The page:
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Sport grappling with red light setting

Wednesday 26 January 2022 | Written by RNZ | Published in Cricket, Sports


Sport grappling with red light setting
Sophie Devine and the White Ferns will play two warm-up matches in Lincoln prior to the 2022 Women's Cricket World Cup. ANDREW CORNAGA/PHOTOSPORT/22012515

Changes, and in some cases cancellations, are on the table for sports organisations and major sporting events after the shift into the Covid-19 red light setting in New Zealand.

Like many, sports administrators and event organisers were busy working to find out what the new ground rules meant for them.

That included organisers of the Cricket World Cup, due to kick off on New Zealand soil in less than six weeks.

Just how many Kiwis would be in attendance to watch the world’s best women’s players was now up in the air.

But Sports Minister Grant Robertson said the event would “absolutely” go ahead.

“Obviously, we don't know how long this will last,” said Robertson.

“The Women’s Cricket World Cup organisers have been planning for this tournament to take place in the red setting, and it can absolutely do that.

“Bear in mind, when we brought the red setting in it is possible to use the defined space rules to effectively have pods of 100 people as long as they keep separate from one another and come into and out of the venue separately.

“I know the Cricket World Cup team have been thinking about that, if it is necessary...

“But that is six to eight weeks away till the peak of the tournament, so there is a lot of water to go under the bridge.”

The rest of the cricket season was, at this stage, set to go on uninterrupted.

Tours by the South African and Netherlands men’s teams, and Indian women prior to the World Cup, were all locked in.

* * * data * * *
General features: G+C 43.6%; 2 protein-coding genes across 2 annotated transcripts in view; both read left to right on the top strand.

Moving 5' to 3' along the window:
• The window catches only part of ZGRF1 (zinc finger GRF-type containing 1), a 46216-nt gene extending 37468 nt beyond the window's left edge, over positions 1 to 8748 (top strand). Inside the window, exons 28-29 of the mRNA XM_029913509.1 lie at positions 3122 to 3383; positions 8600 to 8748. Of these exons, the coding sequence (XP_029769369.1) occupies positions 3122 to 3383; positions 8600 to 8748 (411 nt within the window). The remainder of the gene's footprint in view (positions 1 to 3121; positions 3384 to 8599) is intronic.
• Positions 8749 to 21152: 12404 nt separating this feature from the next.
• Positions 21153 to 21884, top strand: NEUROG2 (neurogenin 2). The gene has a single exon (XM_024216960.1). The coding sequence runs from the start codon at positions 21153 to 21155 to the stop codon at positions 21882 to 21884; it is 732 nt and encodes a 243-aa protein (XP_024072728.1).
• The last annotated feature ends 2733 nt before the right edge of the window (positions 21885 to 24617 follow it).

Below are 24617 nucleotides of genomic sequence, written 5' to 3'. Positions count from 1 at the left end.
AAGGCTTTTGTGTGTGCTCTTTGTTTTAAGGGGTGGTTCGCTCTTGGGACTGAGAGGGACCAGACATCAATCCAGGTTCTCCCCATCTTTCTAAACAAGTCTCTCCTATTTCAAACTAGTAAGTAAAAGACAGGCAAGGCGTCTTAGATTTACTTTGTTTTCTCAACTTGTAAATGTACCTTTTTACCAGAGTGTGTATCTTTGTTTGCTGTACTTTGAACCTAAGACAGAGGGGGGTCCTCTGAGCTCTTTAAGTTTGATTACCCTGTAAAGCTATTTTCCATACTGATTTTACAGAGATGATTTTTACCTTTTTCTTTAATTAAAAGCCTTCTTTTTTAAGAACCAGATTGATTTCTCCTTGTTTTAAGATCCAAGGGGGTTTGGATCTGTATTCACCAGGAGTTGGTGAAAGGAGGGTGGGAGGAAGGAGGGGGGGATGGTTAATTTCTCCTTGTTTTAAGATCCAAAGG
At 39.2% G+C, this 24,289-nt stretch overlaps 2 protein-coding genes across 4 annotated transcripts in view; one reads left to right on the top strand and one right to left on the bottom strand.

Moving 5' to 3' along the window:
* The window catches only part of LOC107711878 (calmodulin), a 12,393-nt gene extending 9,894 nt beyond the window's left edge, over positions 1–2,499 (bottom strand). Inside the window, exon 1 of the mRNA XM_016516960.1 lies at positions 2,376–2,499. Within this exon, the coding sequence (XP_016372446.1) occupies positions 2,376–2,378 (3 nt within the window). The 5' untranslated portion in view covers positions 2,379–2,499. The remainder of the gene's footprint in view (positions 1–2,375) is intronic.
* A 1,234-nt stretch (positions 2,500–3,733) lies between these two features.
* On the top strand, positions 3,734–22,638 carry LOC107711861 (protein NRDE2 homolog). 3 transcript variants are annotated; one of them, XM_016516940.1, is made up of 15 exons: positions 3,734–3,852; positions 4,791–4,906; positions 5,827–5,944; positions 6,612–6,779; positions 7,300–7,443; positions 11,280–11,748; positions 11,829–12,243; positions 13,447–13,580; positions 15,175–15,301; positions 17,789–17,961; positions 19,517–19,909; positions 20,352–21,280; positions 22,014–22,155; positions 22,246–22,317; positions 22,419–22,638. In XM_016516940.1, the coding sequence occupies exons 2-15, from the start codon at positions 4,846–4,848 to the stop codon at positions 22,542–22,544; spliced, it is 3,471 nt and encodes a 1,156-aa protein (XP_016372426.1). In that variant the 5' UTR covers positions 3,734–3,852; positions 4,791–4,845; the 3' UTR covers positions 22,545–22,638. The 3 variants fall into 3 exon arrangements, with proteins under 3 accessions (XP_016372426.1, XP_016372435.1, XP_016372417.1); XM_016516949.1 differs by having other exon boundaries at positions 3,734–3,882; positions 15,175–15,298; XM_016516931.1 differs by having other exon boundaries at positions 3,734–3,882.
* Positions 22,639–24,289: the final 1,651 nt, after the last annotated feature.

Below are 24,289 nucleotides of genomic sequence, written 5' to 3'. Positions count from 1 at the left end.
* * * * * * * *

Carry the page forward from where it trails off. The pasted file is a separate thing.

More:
New Zealand Cricket said they were still deciding whether they would permit pods of fans, or the games would be played behind closed doors.

Rugby, too, had decisions to make, with the new Super Rugby Pacific competition due to start on 18 February.

Crusaders boss Colin Mansbridge said their priority was the players.

“The key thing is how are we going to manage availability into the competition? How do we suppress the virus into our environments, and then make sure we've got as many fit and healthy athletes available to play games as possible.

“Obviously, financially we are now going to be bruised this year but there is also making sure we have players available to play the game.”

Coast to Coast multisport race organisers had already made a big call, by cancelling the two-day events set down for February 11 and 12.

The signature one-day race hadn’t yet been written off and, for defending men’s champion Dougal Allan, the iconic event potentially being scrapped was hard to contemplate.

“I’m putting it out of my conscious brain right now because to accept it could be cancelled would be detracting from my preparation to try and win the race.

“If we get to that point, it's hard to know how it will feel but, for sure, it would be a difficult thing to navigate.”

But Allen said he was feeling positive, given what the Coast to Coast was.

“We spread out so quickly. We’re up into the mountains, on the river and it can be very lonely for long periods of time, which is part of the attraction...

“But, at the outset, I think it’s definitely plausible to run the event and stick with the guidelines.”

And even for events that had more time, the arrival of Omicron and shift into the red setting was causing headaches.

The New Zealand Golf Open isn’t scheduled to start until 31 March.

Tournament director Michael Glading said they would do everything they could to ensure the event went ahead, but also knew there were no guarantees.

“We have 220-odd participants, so the 100 number you get challenged every which way.

“We (also) have 450 volunteers at the event. The magnitude of the event makes all these things challenging."